Mic quality sound test: CAD U37 vs ATR 3350 vs logitech c920

I made this video review for shits and giggles. I had a great idea to make a video where I recorded off 4 different devices and just interlace the sound, alternating one by one. It’s a fairly short test but the audio sources go… iPhone 5, CAD u37 usb mic, ATR 3350 and logitech c920, and it keeps alternating.


What is your opinion?
You are measuring the analog portion of each device and the convenience of operation. Once the signal becomes digital it’s fixed unless you do something messy to it in post production.

Audacity records what the computer gives it and the computer gives it whatever the analog to digital converter provides – past broken streams and bad power supplies. Given healthy computers.


At least once in the testing you used a microphone connected to a system trying very hard to do noise and echo cancellation while it was running. So that’s the bubbling and honky sound. Was that the web cam? Those are the settings for Skype, not entertainment recording.

You have to turn all that off in each system if you want to directly compare microphones. Also when you were talking directly into the lavalier, that wasn’t the lavalier sound in the show. With an omnidirectional lavalier that close to your lips the sound would have been much louder, poppier and denser. Either that, or as above, there is a Skype-style processor in there somewhere “Helping You.” Most modern sound tech’s job is to find all that automation and turn most of it off.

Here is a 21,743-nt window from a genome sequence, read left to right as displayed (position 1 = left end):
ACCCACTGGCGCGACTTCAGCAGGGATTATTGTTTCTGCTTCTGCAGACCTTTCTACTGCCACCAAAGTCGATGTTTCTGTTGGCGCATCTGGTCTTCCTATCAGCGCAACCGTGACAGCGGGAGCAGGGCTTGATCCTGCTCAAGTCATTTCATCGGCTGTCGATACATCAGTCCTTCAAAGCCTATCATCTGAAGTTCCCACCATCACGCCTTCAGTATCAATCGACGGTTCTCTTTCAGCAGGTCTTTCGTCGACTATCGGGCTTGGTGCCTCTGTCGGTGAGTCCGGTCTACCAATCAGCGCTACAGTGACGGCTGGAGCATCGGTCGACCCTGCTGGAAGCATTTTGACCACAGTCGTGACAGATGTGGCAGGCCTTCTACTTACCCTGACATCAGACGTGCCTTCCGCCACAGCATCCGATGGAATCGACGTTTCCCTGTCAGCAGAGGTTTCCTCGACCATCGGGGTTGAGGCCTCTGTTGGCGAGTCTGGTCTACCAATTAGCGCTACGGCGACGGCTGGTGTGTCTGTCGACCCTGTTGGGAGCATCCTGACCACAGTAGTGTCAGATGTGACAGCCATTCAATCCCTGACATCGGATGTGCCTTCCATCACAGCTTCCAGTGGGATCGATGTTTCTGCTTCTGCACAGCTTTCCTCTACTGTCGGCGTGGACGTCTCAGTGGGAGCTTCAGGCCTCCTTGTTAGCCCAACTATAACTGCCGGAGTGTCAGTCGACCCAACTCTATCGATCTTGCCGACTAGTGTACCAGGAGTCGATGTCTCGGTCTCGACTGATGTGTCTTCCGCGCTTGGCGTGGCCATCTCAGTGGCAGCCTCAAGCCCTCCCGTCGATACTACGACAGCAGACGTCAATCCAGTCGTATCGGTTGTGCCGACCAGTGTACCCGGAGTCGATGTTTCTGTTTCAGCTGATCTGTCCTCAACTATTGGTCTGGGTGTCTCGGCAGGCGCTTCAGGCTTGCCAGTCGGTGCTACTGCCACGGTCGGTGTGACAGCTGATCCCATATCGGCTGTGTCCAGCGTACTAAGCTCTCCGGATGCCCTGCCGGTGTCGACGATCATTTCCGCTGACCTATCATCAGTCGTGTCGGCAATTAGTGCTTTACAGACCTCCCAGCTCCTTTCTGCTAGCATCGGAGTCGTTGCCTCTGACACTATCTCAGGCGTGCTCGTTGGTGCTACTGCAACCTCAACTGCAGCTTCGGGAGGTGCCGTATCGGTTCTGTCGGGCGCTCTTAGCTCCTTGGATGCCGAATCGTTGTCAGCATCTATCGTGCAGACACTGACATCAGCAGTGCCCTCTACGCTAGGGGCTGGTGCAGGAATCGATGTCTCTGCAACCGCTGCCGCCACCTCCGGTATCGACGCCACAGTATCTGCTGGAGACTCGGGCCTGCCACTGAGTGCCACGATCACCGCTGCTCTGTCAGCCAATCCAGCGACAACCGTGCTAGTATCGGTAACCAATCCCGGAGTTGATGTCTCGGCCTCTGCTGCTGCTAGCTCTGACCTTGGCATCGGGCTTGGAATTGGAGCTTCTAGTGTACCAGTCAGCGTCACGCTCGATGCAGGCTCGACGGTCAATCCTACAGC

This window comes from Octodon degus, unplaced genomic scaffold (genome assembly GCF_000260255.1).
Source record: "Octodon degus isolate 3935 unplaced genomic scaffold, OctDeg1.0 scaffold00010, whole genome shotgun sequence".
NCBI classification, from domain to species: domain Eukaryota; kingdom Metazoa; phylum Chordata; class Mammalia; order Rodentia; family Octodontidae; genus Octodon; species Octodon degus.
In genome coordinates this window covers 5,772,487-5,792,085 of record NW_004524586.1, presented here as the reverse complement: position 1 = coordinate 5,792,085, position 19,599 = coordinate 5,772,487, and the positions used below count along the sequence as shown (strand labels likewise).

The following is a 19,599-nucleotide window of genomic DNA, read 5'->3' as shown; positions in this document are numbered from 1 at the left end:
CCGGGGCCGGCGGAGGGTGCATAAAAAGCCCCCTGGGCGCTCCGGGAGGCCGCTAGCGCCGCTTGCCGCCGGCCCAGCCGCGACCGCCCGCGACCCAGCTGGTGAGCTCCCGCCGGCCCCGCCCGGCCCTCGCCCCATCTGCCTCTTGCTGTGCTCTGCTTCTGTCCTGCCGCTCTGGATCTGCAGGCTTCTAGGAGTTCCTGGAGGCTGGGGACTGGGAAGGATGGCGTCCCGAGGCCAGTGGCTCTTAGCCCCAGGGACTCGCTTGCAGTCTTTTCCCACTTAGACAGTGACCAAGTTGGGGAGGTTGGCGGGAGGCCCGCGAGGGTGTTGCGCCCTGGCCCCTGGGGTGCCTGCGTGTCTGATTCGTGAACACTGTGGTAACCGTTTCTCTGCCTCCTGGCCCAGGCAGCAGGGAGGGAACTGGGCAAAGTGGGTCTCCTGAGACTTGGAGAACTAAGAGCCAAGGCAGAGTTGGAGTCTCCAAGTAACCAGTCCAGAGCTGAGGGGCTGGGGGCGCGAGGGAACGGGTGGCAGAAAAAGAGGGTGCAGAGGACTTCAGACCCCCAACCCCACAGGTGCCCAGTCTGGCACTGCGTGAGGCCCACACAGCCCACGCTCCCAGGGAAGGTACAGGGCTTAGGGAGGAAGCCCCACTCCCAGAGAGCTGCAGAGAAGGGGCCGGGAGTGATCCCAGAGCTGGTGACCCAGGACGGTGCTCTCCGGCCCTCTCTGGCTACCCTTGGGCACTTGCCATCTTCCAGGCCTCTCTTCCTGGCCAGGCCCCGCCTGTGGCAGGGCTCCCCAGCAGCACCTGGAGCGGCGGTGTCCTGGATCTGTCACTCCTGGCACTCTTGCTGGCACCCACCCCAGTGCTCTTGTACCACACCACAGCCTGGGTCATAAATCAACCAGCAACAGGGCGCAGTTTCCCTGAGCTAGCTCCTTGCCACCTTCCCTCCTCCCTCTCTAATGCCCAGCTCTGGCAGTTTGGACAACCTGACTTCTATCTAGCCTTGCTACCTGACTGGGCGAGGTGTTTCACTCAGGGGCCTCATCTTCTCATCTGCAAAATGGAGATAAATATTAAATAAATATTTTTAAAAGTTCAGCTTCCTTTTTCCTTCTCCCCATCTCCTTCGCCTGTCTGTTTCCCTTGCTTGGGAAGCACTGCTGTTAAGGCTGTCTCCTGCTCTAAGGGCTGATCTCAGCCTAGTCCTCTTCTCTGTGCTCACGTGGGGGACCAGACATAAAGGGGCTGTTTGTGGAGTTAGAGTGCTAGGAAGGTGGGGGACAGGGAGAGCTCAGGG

Most microphones respond very differently on and off axis. I’m more than even sure you’re not supposed to be speaking into the end of the CAD U37 Condenser Mic. That’s a side-firing microphone, so you use it like the illustration. That’s an RCA 44BX, a microphone with similar performance requirements.

I’ve been known to record microphone tests with a crumpled newspaper subbing for a white noise sweep test. My LA Times Microphone Test. The problem with that in your case, is at least one and possibly two of the microphones would have tried to cancel it out as undesirable “noise.”

I would not have done the test in a room with echoes unless you’re testing how well each microphone rejects echoes. The lavalier has no ability to reject echoes at all – they work by being close to the performer – so its not a fair fight right out of the gate.

Legacy microphone tests are done by holding the environment and volume constant and examining the different qualities. Any music store will tell you the loudest device always wins.

All the microphones in your test are moving-plate condenser microphones except possibly the one in the iPhone. I’m not sure what they’re doing in there. It’s just some are a lot bigger than others. It’s the best way to get good sound in a really small microphone – except the CAD unit which uses, I think a 25mm wide capsule. They do it the old way. Large capsule to capture sound efficiently and quieter, lower gain amplifier.

So while that video was interesting, I probably wouldn’t be using it to buy a microphone and I would really try and find out what happened to the lavalier. Those work a lot better than that in the real world and they are indicated if you have a slightly noisy environment or you want to maintain the mouth/microphone spacing. See: Every news show on earth.

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